When you’re building a photography book collection, it can be difficult to find monographs that contain a good assortment of some of the best work a photographer has produced. Some claim to do so, but fail dismally. Others are priced into the stratosphere. This book, simply titled Harry Callahan very much succeeds in my view.
Outwardly (and superficially) it isn’t terribly impressive. My copy is a paperback version, measuring 23.5 x 1.7 x 28.6 cm and I picked it up off Amazon (used and in wonderful condition) for £29. Size is modest and the book is very understated in appearance. There is no separate dust jacket, but instead a sort of silky ‘soft touch’ cover that ought to be fairly hard wearing and not end up looking ratty, as dust jackets tend to.
Harry Callahan’s images are beautifully understated too. With 119 reproduced in the book and 200 pages, there is plenty of content to justify the slightly higher than typical price for a book of its dimensions. This book is about £40+ new). If you don’t fall in love with at least some of the photographs in this book, then you’d best check for a pulse 😉
I apologise for the choppy colour balance of the images. Light levels were extremely low (Britain has recently had as much cloud cover as in Terminator Judgment Day) and these were snapped under mixed house and window lighting on the fly! I’ve got a few books I’d like to share with you so thought I’d get this out!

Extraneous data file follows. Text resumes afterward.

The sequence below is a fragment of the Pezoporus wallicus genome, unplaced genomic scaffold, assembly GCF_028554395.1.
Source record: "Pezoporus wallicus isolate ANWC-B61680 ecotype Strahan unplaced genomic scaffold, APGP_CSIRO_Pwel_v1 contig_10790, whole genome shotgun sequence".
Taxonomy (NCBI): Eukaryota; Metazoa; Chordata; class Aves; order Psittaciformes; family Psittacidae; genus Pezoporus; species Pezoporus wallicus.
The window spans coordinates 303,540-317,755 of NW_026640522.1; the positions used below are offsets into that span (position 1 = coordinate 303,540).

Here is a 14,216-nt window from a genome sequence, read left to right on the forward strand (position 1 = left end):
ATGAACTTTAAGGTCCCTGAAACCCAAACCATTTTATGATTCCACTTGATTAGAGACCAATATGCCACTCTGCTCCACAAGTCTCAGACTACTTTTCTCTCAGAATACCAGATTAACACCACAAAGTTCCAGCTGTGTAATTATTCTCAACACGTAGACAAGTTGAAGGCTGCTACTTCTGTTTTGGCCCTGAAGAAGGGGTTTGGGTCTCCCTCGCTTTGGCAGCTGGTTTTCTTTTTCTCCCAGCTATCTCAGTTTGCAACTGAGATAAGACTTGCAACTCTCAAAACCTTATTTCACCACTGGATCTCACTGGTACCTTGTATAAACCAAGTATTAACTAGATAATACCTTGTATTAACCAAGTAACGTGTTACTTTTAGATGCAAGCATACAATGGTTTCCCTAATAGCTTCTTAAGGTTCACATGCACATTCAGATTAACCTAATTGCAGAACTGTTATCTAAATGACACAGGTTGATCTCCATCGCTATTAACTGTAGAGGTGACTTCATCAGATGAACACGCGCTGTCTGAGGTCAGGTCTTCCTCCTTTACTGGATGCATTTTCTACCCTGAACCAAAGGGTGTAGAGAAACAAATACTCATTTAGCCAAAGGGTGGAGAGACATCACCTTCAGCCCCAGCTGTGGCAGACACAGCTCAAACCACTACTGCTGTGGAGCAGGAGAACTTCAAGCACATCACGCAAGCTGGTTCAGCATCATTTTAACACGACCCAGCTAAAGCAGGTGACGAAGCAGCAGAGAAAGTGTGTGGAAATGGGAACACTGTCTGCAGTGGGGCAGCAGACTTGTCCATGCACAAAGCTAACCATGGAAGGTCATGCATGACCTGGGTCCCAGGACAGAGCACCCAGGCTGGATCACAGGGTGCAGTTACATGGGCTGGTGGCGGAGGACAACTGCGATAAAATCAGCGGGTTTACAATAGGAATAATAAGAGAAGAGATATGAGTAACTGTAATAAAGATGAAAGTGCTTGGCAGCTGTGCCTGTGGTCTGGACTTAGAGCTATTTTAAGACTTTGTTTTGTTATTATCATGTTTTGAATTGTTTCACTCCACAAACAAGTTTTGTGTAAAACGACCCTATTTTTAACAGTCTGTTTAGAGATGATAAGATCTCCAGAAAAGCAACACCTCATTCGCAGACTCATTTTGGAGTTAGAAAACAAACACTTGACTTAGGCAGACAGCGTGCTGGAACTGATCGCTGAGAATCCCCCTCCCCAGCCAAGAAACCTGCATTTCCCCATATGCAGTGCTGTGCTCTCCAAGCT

There is a range of genres represented in the book, from portraits to abstracts, reportage/street and landscapes/cityscapes. I found the next pairing of still life images really holds my attention. I know there is a little peanut inside my head that has a ‘thing’ for non-repeating pattern/detail and Mr Callahan satisfies said peanut with quite a few of his photographs…
The printed material in this book is excellent. The paper stock is close to a darkroom ‘semi-gloss’ and definitely not as flat as a true dead matt. There’s a good ‘tooth’ to the paper, so tones are velvety and reassuringly long. Resolution is high and the overall feeling is one of genuine satisfaction. From a technical point of view, the images are flawless. This is classic stuff, where printers sought to provide a full range of tones. The overall hue (hard to see here) is a modest warm tone, which I feel is perfect in light of the content.
This is one of those stealth books that largely disappears in the bookcase. It won’t stand out and it won’t be the one visitors would reach for. That would be their loss, however, because it is already an absolute cornerstone of my collection and one its most compelling secrets.